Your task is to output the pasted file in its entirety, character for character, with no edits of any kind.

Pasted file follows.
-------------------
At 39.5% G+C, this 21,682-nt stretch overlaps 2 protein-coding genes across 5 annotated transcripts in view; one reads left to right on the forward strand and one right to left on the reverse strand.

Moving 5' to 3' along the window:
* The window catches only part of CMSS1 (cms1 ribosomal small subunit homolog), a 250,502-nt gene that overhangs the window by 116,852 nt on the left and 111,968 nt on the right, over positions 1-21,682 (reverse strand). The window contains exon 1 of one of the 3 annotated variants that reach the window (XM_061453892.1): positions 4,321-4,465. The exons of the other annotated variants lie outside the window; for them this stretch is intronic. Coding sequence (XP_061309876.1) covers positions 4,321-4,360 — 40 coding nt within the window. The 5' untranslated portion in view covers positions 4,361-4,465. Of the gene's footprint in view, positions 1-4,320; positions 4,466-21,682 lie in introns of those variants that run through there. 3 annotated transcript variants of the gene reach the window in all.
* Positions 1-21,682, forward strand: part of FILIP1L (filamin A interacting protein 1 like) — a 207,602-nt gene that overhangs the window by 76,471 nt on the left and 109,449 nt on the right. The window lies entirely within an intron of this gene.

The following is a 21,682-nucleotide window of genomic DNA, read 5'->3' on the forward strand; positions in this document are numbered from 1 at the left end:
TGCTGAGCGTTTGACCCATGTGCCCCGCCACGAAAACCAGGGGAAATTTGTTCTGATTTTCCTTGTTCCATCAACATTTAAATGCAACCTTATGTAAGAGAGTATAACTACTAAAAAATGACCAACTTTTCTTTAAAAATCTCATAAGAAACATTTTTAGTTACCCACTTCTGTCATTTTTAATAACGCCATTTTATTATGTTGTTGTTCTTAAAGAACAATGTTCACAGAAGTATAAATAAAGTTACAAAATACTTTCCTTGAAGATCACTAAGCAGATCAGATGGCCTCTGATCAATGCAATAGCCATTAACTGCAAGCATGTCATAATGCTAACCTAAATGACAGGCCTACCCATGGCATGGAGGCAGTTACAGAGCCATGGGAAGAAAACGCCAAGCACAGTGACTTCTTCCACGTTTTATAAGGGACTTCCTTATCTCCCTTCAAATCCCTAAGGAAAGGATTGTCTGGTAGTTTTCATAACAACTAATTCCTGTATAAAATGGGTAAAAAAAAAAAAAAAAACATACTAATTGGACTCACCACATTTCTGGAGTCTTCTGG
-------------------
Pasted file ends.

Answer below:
At 39.5% G+C, this 21,682-nt stretch overlaps 2 protein-coding genes across 5 annotated transcripts in view; one reads left to right on the forward strand and one right to left on the reverse strand.

Moving 5' to 3' along the window:
* The window catches only part of CMSS1 (cms1 ribosomal small subunit homolog), a 250,502-nt gene that overhangs the window by 116,852 nt on the left and 111,968 nt on the right, over positions 1-21,682 (reverse strand). The window contains exon 1 of one of the 3 annotated variants that reach the window (XM_061453892.1): positions 4,321-4,465. The exons of the other annotated variants lie outside the window; for them this stretch is intronic. Coding sequence (XP_061309876.1) covers positions 4,321-4,360 — 40 coding nt within the window. The 5' untranslated portion in view covers positions 4,361-4,465. Of the gene's footprint in view, positions 1-4,320; positions 4,466-21,682 lie in introns of those variants that run through there. 3 annotated transcript variants of the gene reach the window in all.
* Positions 1-21,682, forward strand: part of FILIP1L (filamin A interacting protein 1 like) — a 207,602-nt gene that overhangs the window by 76,471 nt on the left and 109,449 nt on the right. The window lies entirely within an intron of this gene.

The following is a 21,682-nucleotide window of genomic DNA, read 5'->3' on the forward strand; positions in this document are numbered from 1 at the left end:
TGCTGAGCGTTTGACCCATGTGCCCCGCCACGAAAACCAGGGGAAATTTGTTCTGATTTTCCTTGTTCCATCAACATTTAAATGCAACCTTATGTAAGAGAGTATAACTACTAAAAAATGACCAACTTTTCTTTAAAAATCTCATAAGAAACATTTTTAGTTACCCACTTCTGTCATTTTTAATAACGCCATTTTATTATGTTGTTGTTCTTAAAGAACAATGTTCACAGAAGTATAAATAAAGTTACAAAATACTTTCCTTGAAGATCACTAAGCAGATCAGATGGCCTCTGATCAATGCAATAGCCATTAACTGCAAGCATGTCATAATGCTAACCTAAATGACAGGCCTACCCATGGCATGGAGGCAGTTACAGAGCCATGGGAAGAAAACGCCAAGCACAGTGACTTCTTCCACGTTTTATAAGGGACTTCCTTATCTCCCTTCAAATCCCTAAGGAAAGGATTGTCTGGTAGTTTTCATAACAACTAATTCCTGTATAAAATGGGTAAAAAAAAAAAAAAAAACATACTAATTGGACTCACCACATTTCTGGAGTCTTCTGG